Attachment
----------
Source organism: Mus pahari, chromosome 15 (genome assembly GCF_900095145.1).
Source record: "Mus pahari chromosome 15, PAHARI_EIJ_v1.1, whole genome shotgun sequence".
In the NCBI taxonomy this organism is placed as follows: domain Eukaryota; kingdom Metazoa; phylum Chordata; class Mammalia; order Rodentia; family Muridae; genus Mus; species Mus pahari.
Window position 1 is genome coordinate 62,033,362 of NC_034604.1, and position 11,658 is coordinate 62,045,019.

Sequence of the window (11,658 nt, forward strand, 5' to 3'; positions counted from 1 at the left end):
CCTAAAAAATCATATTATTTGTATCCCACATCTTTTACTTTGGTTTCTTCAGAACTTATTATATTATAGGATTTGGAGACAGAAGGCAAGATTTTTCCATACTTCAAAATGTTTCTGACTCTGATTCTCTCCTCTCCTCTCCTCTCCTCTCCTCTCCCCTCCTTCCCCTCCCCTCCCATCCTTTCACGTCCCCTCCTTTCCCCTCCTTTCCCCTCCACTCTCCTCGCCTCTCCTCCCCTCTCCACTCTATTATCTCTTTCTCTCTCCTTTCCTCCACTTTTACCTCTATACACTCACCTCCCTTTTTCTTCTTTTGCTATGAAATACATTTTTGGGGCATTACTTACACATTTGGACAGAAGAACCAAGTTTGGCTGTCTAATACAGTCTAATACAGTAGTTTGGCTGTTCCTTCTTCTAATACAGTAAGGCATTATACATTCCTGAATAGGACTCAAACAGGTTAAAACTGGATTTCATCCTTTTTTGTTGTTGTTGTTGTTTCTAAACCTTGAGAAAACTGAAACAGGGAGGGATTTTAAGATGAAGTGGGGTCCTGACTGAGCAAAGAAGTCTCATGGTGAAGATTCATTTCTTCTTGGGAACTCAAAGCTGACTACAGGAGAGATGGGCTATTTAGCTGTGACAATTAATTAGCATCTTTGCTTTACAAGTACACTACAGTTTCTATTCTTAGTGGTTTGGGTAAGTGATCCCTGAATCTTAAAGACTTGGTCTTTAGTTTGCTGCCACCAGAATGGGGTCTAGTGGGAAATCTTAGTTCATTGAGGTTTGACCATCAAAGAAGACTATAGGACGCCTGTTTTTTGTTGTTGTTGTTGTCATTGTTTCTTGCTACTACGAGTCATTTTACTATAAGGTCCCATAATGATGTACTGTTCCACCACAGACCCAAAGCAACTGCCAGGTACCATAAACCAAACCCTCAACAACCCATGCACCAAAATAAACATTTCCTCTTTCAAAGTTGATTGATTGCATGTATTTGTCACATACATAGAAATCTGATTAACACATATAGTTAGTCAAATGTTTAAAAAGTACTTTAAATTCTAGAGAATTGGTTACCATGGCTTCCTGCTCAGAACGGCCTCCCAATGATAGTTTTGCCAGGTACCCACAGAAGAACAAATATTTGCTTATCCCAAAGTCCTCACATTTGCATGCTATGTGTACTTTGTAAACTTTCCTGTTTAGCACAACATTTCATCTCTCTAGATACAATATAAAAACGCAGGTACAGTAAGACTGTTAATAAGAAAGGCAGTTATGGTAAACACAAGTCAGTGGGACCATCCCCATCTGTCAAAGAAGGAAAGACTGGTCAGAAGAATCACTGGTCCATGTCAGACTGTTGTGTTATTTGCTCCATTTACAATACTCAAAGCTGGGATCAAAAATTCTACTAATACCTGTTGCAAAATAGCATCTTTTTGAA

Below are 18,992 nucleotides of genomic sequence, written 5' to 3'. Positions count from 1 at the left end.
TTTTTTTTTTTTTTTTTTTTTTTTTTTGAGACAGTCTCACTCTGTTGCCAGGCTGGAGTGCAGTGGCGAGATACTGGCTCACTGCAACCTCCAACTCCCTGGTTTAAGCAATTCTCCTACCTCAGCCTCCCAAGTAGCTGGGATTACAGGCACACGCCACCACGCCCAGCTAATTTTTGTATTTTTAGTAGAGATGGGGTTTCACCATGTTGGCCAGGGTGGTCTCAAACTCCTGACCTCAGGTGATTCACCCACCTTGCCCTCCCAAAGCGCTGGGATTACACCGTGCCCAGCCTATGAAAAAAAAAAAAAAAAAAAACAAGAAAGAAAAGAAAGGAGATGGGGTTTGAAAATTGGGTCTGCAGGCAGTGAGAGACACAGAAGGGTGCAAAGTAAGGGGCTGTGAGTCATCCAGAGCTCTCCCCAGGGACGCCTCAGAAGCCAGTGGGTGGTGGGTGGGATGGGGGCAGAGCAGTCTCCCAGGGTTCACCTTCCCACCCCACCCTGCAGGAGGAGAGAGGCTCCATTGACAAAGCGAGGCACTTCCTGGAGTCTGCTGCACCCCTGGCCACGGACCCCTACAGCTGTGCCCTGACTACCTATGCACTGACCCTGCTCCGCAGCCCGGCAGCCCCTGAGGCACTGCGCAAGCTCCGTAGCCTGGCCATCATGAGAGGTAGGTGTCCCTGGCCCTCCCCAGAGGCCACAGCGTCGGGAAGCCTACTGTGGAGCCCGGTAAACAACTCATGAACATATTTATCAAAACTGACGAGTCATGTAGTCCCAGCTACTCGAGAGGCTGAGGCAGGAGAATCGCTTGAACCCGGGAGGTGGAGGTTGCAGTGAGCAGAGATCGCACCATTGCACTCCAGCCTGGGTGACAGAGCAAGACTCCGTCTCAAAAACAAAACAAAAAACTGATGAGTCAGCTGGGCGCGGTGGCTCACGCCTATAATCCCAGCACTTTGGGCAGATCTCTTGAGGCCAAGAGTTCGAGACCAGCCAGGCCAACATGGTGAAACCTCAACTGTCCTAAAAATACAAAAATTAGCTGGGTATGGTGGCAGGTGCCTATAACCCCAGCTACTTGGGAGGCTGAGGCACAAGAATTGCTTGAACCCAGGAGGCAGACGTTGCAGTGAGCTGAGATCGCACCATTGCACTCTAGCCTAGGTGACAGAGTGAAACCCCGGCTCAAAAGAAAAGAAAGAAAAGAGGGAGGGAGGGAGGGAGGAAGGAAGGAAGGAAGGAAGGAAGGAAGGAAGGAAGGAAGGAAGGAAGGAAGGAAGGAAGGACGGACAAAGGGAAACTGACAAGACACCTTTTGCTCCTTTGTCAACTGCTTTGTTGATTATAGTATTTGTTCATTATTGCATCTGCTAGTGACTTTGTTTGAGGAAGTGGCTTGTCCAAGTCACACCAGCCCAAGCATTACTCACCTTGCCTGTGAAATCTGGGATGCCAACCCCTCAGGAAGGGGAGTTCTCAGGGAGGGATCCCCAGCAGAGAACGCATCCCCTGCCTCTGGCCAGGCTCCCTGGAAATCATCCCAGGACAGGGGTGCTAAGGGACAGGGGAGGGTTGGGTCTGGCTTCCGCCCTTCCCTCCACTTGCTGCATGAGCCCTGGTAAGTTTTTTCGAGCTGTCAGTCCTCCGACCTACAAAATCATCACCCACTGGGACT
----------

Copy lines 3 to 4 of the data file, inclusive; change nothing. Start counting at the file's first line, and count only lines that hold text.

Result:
In the NCBI taxonomy this organism is placed as follows: domain Eukaryota; kingdom Metazoa; phylum Chordata; class Mammalia; order Rodentia; family Muridae; genus Mus; species Mus pahari.
Window position 1 is genome coordinate 62,033,362 of NC_034604.1, and position 11,658 is coordinate 62,045,019.